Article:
CLEVELAND -- Jason Giambi needed just one swing in the bottom of the ninth inning Tuesday to undo the damage of two big Chicago White Sox swings in the top of the inning.
After Indians closer Chris Perez blew a one-run save opportunity by giving up solo home runs to Dayan Viciedo and Alejandro De Aza in the top of the ninth, the veteran Giambi blasted a two-run, pinch-hit home run to hand the Indians a stunning 5-4 walk-off victory.
The 405-foot blast marked Giambi's second pinch-hit walk-off homer of the season -- both against the White Sox , as the Tribe improved to 16-2 against them this season with six last-at bat wins among them.
Before Giambi stepped to the plate and saved the day, the Indians had put themselves in perfect position to further strengthen their bid for a wild-card berth into the playoffs after fighting back with two runs in the seventh inning.
But the embattled Perez couldn't protect a one-run lead, giving up hits to three of the five batters he faced -- including the two big solo shots -- to seemingly gift wrap a rare White Sox victory.
Perez's third pitch to Viciedo was launched 365 feet into the right-field seats, marking the blown save. Then after retiring the next two batters, Perez gave up another solo homer to De Aza -- the apparent insurance run feeling more like a dagger in the heart of the 21,083 fans in attendance.
Perez, whose seven home runs given up in save situations now lead all major league closers, remained in the game for one more batter. But when Alexei Ramirez reached base on a single to left, Indians manager Terry Francona finally made his way to the mound to relieve Perez as the fans rained hearty boos down on him.
All the late action seemed light years away from the start of the game as Tribe starter Ubaldo Jimenez proved once again that he's learned how to pitch out of jams without imploding.
Jimenez dealt right out of the gate Tuesday, with his three strikeouts over the first two innings all called. Jimenez, who entered the game with an American League leading 1.77 ERA in the second half of the season, went on to give the Indians a solid, 6 1/3-inning effort despite not factoring in the decision.
But unlike some of his more recent dominant outings, Jimenez didn't cruise through the White Sox order all evening.
After a fast start, Jimenez found himself in trouble in the fourth inning when he allowed the first two batters to reach safely. Last season, the same situation caused the right-hander so much stress, he was rarely able to recover from the jam.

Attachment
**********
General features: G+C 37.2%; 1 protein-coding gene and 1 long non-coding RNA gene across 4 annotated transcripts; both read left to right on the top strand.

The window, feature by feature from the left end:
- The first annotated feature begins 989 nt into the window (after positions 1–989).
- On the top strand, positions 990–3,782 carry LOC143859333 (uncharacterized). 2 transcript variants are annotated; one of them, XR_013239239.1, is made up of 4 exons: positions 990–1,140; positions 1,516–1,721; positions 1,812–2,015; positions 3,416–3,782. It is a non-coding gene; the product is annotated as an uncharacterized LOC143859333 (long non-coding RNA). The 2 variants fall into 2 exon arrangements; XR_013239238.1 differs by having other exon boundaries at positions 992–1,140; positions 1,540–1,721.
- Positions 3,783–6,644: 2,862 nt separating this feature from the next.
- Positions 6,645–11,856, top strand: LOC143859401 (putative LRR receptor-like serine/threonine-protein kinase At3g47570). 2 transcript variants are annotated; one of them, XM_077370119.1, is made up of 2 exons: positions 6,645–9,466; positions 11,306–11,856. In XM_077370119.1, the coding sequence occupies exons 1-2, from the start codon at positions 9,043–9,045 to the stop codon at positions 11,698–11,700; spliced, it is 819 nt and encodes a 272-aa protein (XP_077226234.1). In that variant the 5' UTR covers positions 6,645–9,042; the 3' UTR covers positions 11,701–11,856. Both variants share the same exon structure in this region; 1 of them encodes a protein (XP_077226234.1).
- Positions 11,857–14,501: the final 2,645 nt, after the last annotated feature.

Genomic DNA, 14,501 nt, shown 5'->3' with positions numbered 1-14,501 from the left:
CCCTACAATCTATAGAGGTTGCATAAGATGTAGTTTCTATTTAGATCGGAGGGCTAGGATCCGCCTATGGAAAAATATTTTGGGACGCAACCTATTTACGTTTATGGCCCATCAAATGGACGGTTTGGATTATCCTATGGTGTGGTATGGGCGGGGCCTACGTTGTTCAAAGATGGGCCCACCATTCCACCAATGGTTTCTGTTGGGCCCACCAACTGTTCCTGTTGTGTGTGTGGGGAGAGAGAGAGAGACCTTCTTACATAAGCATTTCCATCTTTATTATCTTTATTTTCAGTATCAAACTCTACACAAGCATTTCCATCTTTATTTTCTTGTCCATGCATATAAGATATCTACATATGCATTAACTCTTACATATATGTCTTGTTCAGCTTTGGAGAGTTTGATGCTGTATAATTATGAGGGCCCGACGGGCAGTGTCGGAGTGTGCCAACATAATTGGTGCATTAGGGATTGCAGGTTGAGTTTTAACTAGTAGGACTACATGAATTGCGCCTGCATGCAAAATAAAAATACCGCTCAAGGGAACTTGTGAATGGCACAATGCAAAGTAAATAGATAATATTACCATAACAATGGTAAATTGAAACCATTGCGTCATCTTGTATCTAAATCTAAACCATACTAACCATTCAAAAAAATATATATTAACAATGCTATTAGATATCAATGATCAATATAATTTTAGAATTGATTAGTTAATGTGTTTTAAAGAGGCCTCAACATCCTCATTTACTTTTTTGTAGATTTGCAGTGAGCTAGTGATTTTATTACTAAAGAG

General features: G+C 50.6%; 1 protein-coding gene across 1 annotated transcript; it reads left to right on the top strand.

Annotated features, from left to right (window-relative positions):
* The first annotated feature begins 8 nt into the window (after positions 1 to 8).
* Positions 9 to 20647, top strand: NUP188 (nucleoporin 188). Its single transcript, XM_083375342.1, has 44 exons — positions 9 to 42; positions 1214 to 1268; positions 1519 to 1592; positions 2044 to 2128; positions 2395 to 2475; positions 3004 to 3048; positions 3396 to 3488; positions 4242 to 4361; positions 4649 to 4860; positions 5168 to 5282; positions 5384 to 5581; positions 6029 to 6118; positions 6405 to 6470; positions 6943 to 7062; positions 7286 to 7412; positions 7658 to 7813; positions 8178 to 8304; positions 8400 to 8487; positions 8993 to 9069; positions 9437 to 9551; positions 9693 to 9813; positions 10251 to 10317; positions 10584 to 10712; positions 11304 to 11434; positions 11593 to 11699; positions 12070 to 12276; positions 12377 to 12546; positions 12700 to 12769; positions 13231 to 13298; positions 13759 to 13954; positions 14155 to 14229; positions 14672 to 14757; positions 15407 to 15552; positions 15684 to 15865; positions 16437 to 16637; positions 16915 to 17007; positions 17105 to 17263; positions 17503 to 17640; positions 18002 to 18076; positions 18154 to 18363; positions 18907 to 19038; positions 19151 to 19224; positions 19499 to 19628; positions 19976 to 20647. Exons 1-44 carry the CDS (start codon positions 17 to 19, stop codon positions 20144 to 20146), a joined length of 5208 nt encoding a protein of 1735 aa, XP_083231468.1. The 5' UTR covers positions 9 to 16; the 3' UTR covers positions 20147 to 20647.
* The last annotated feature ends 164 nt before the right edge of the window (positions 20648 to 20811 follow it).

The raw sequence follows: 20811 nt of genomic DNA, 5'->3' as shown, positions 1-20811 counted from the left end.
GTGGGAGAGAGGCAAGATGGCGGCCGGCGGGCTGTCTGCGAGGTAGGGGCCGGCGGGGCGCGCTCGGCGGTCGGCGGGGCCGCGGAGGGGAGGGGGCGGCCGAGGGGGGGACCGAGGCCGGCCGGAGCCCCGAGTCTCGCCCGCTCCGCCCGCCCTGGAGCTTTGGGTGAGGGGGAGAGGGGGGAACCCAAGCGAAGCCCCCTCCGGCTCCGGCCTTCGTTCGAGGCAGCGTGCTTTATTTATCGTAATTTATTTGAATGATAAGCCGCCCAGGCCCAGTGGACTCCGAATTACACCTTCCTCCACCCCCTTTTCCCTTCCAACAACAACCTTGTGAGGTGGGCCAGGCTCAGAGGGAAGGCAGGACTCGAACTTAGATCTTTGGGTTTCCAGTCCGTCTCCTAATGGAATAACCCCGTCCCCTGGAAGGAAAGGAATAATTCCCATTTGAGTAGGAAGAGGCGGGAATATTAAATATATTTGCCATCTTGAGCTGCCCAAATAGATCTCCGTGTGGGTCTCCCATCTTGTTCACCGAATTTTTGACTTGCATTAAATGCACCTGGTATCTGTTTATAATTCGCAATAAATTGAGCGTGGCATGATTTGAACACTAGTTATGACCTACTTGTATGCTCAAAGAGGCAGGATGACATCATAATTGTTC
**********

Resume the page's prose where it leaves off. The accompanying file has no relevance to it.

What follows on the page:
But this season, the biggest reason for Jimenez's stunning turnaround has been his ability to limit damage, his biggest champion being Indians rookie pitching coach Mickey Callaway.
The Indians gave Jimenez a lead to work with when left fielder Michael Brantley put them on the board first in the second inning, his RBI-bloop single dropping in shallow center field to score shortstop Asdrubal Cabrera with two on and two out.
But Jimenez began to fight his command in the fourth inning, as the White Sox had three runners reach base on a lead-off walk and two hits. But with a little help by his new best friend Callaway, Jimenez was able to limit the damage to nothing more than a Viciedo sacrifice fly that knotted the score 1-1.
Jimenez rebounded to give the Indians 2 1/3 more innings before Francona finally felt it was time to go to the bullpen with two on and one out in the seventh inning. Reliever Cody Allen traded an out for a fielder's choice before giving up a Chicago go-ahead run (charged to Jimenez) when De Aza ripped a run-scoring single to give the White Sox a 2-1 advantage.
But the deficit didn't last long, as Brantley blasted a 410-foot, lead-off home run on the first pitch he saw in the bottom of the seventh inning to re-tie the game 2-2.
Four batters later, Jason Kipnis rapped a two-out single to left field to score Mike Aviles, and put the Indians back on top 3-2.
But Kipnis ran the Tribe out of the inning when he was caught in a rundown between first and second base to end the threat.
(c)2013 Akron Beacon Journal (Akron, Ohio)
Visit the Akron Beacon Journal (Akron, Ohio) at www.ohio.com
Distributed by MCT Information Services